"This is the most terrible day that could be ever visited on loved ones of a service person. My thoughts are also with the members of Crib 20 in Afghanistan - I know this will hit those people there very, very hard."
"I just want to reiterate that they have the Government's full support. They've been doing a great job over a long period in Bamyan, but certainly this is a very, very dark day."
New Zealand troops could be out of Afghanistan by the middle of next year, but there are no guarantees more won't die.
Defence Force Chief Lieutenant General Rhys Jones says they're looking to withdraw the PRT team in the first half of next year.
"A large part of those timings will be dictated by the need for us to stay for some of the aid programs that are going on."
And General Jones says more casualties can't be ruled out.
The Australian Defence Force will help bring the bodies of the three latest soldiers killed in Afghanistan home, hopefully by the end of this week.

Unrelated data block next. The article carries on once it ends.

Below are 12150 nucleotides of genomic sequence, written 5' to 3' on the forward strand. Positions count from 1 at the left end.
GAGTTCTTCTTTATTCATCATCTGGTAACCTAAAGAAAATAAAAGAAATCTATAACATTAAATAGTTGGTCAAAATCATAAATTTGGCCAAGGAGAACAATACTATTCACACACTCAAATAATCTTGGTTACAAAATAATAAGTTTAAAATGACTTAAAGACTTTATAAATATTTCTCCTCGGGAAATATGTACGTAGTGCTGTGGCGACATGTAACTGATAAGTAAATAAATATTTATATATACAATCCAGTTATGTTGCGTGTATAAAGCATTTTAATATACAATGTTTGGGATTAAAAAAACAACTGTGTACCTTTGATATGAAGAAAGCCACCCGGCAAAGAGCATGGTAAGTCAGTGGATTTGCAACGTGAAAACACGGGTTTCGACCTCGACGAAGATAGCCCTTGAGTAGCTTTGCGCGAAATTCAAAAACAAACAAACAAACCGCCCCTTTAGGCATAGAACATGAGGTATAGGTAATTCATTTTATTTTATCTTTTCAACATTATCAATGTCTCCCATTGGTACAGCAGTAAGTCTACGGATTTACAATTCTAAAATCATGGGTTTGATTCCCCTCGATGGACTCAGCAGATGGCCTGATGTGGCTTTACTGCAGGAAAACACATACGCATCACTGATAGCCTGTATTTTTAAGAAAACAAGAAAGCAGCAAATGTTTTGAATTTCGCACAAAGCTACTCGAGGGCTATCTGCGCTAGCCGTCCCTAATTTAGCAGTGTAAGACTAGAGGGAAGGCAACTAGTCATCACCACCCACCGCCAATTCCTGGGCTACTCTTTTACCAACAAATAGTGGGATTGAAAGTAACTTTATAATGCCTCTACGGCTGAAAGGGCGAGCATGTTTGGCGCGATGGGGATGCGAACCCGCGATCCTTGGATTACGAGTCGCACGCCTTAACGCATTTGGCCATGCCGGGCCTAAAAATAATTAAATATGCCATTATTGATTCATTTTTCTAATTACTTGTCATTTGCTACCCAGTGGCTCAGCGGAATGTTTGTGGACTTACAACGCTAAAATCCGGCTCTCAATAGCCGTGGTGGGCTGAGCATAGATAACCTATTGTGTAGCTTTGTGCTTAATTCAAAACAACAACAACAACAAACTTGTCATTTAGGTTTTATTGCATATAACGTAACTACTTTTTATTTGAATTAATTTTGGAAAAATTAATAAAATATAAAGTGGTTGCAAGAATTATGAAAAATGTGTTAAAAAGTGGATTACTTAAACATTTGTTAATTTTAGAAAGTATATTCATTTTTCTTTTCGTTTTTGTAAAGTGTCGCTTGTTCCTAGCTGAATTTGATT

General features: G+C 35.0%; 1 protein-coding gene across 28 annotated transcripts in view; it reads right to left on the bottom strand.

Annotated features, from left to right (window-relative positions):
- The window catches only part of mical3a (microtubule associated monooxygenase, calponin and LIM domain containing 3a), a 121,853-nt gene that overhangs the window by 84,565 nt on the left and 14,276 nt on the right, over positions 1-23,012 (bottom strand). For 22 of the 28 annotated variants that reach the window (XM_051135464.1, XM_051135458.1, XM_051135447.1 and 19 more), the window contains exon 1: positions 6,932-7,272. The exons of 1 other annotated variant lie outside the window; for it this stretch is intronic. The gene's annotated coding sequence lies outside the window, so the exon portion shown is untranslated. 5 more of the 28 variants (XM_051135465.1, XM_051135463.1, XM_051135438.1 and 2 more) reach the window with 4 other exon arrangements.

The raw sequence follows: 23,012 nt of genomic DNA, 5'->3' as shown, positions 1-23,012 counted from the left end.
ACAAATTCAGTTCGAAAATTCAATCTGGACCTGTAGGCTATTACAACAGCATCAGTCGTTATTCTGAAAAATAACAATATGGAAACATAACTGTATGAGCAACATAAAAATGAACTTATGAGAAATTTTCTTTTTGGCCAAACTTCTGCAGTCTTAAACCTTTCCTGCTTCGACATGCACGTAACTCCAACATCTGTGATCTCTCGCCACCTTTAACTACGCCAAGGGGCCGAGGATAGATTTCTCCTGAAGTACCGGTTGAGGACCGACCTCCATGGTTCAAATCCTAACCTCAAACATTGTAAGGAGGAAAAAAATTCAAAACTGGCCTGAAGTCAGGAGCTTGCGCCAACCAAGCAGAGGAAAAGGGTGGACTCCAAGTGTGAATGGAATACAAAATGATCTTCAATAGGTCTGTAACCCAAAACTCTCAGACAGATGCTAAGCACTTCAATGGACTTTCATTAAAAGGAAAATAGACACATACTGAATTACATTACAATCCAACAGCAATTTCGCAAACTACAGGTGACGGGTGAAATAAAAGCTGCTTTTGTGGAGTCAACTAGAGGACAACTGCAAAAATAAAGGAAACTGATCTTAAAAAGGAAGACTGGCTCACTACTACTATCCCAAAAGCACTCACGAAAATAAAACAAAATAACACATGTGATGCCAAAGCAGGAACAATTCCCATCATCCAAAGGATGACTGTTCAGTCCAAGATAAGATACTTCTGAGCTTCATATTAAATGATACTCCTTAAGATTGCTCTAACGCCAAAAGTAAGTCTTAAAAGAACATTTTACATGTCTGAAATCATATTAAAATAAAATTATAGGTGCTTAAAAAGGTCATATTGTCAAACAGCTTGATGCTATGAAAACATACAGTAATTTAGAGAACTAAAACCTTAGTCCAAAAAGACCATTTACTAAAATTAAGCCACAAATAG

General Jones has thanked the Australians for providing an aircraft to bring the bodies of Corporal Luke Tamatea, Lance Corporal Jacinda Baker,and Private Richard Harris home.
The RNZAF will pick them up from Australia.
He says he's still talking to the families about details for a memorial service.
"We're expecting them to come back towards the end of the week, depending on the time taken for the coroner investigation. That will then dictate the timing for any commemoration service we have. But I will say that will be dependent on the families' needs and desires and we build our requirements around that."